Whyte discovers that Iris Haussler, "the project’s senior archivist" is really a conceptual artist from Germany, staging an elaborate deception for neighbours signing up to tour Joseph’s house. According to Whyte, Haussler’s art installation is a "love letter" to Toronto. The reporter says, "Joseph's house gave us, as neighbours, a something to share, and a reason to go beyond a polite nod in passing. [Haussler] also tapped into a collective need to believe: the urge to feel that the city we live in is more than brick walls, drawn curtains and locked doors. But she also gave us something more significant: the chance to feel before we think."

Local photographer and curator, Marcus Schubert said, "At Joseph's house, you walk into something that is pure, that is genuine. . .What Iris has done is she has offered to the public the experience of becoming innocent again." Tours will continue through November, despite the rouse’s revelation. Whyte says, "For Amy Lavender Harris, a professor of geography at York [University], it may not matter. Harris knew the truth since the project's inception, but on her first tour through it, 'my suspension of disbelief was so complete, I started crying. . .There's a truth in it that allows you to live within the story.'"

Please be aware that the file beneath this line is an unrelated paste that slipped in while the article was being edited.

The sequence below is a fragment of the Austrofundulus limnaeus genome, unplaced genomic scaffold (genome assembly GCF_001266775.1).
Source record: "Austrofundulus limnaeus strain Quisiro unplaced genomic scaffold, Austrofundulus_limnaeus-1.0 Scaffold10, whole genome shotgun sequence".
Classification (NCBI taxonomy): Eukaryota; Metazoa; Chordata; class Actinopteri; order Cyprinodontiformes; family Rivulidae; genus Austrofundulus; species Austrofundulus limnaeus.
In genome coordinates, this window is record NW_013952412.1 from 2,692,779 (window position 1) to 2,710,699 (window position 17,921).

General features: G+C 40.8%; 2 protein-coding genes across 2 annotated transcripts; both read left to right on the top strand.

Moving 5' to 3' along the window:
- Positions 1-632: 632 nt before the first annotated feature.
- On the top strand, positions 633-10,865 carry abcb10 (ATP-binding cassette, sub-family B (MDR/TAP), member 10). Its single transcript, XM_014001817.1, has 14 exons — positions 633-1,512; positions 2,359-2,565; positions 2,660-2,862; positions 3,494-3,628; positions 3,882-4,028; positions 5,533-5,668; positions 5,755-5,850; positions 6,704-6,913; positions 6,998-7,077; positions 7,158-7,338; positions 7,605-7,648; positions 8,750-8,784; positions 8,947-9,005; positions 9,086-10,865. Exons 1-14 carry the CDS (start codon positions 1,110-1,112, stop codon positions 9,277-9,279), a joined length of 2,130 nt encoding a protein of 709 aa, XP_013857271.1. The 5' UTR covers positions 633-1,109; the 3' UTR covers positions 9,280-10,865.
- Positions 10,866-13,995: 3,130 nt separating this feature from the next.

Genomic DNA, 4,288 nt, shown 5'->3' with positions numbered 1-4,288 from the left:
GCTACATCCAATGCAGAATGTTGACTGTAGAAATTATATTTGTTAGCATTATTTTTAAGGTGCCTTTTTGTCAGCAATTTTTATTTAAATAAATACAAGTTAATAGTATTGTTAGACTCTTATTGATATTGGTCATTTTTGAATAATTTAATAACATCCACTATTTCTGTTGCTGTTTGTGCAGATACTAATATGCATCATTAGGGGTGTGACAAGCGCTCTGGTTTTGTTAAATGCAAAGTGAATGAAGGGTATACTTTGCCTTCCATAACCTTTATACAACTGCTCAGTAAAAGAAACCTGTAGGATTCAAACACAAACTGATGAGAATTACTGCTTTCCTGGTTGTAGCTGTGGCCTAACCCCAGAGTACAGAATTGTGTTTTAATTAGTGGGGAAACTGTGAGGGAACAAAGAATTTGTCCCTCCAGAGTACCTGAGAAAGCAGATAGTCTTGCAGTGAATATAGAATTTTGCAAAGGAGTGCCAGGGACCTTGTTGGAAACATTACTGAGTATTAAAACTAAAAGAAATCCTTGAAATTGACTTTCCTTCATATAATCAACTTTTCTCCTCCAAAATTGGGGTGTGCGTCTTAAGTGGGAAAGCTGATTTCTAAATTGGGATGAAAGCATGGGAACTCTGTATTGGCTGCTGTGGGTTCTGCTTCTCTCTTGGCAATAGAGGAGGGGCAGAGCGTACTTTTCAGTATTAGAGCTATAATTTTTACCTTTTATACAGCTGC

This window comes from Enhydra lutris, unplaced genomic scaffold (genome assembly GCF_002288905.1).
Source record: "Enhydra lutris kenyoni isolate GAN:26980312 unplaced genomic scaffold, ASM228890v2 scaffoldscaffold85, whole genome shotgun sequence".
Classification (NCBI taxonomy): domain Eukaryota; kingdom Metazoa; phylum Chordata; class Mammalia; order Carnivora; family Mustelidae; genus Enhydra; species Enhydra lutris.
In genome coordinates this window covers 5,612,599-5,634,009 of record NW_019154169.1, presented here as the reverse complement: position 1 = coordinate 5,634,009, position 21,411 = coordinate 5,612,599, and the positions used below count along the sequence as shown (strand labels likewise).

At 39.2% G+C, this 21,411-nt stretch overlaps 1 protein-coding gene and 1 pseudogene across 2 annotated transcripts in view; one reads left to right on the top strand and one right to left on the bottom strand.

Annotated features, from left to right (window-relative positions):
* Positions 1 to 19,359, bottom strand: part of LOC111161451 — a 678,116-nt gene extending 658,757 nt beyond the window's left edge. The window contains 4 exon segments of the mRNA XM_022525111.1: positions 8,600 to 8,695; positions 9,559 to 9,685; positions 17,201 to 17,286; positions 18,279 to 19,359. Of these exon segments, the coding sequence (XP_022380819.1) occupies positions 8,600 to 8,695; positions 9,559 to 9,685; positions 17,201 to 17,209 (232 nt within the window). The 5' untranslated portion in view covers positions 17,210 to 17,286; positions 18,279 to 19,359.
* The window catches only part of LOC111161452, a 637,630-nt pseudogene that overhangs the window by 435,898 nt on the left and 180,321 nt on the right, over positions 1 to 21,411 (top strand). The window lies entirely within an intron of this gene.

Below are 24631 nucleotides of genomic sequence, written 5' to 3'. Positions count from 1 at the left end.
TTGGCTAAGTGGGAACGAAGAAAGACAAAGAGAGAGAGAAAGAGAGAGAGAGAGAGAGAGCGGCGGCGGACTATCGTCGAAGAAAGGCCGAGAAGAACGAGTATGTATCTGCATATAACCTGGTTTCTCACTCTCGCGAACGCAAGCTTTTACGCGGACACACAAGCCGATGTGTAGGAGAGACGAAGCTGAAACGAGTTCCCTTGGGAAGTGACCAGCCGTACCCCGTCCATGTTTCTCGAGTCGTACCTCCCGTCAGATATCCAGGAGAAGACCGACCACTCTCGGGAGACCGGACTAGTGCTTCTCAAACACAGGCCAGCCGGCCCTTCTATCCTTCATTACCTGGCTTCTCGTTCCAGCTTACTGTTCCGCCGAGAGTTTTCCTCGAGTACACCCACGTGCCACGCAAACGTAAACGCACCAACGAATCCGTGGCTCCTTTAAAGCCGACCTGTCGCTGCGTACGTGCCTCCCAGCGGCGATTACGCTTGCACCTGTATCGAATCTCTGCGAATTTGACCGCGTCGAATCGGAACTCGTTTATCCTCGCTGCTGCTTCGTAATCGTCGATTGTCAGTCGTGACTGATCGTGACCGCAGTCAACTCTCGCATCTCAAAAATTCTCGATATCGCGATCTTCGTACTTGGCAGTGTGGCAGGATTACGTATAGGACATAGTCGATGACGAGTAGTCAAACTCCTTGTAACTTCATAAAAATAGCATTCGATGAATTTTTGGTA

Not everyone accepts the deception. To counter Haussler’s concern that the house may be pelted with eggs and tomatoes, Whyte concludes, "It should be garlanded in flowers, a thank-you from a community who, for a time, at least, she allowed to gawk in grateful amazement, and embrace wonder in the midst of our chilly urban lives."

More about city culture:
Reading Toronto
Imagining Toronto

Friday, September 08, 2006

Soul mates not limited to romantic liaisons

Joseph Danladi Elvis Bot, in an American Chronicle piece dated September 5, 2006, talks about cultural associations with
finding a soul mate
: "How do you know this is your soul mate? Some say you recognize this someone with such an intense and immediate sense of intimacy that the connection is very powerful."

Bot continues, "We all share a deep, primal inner longing for a sense of perfect union that has taken on the label "soul mate" in recent years. This driving "romantic" urge has been examined from all kinds of perspectives. But I prefer this simple explanation by Thomas Moore.
'A soul mate is someone to whom we feel profoundly connected, as though the communication and communing that take place between us were not the product of intentional efforts, but rather a divine grace. This kind of relationship is so important to the soul that many have said there is nothing more precious in life.'"
However, Bot could have acknowledged that Moore doesn’t limit his observations about soul mates to the romantic realm, and that he has suggested many different types of relationships may be the basis for mating souls.

Owned by Ultio LLC, California-based American Chronicle is an online magazine for national, international, state, local, entertainment, sports, and government news.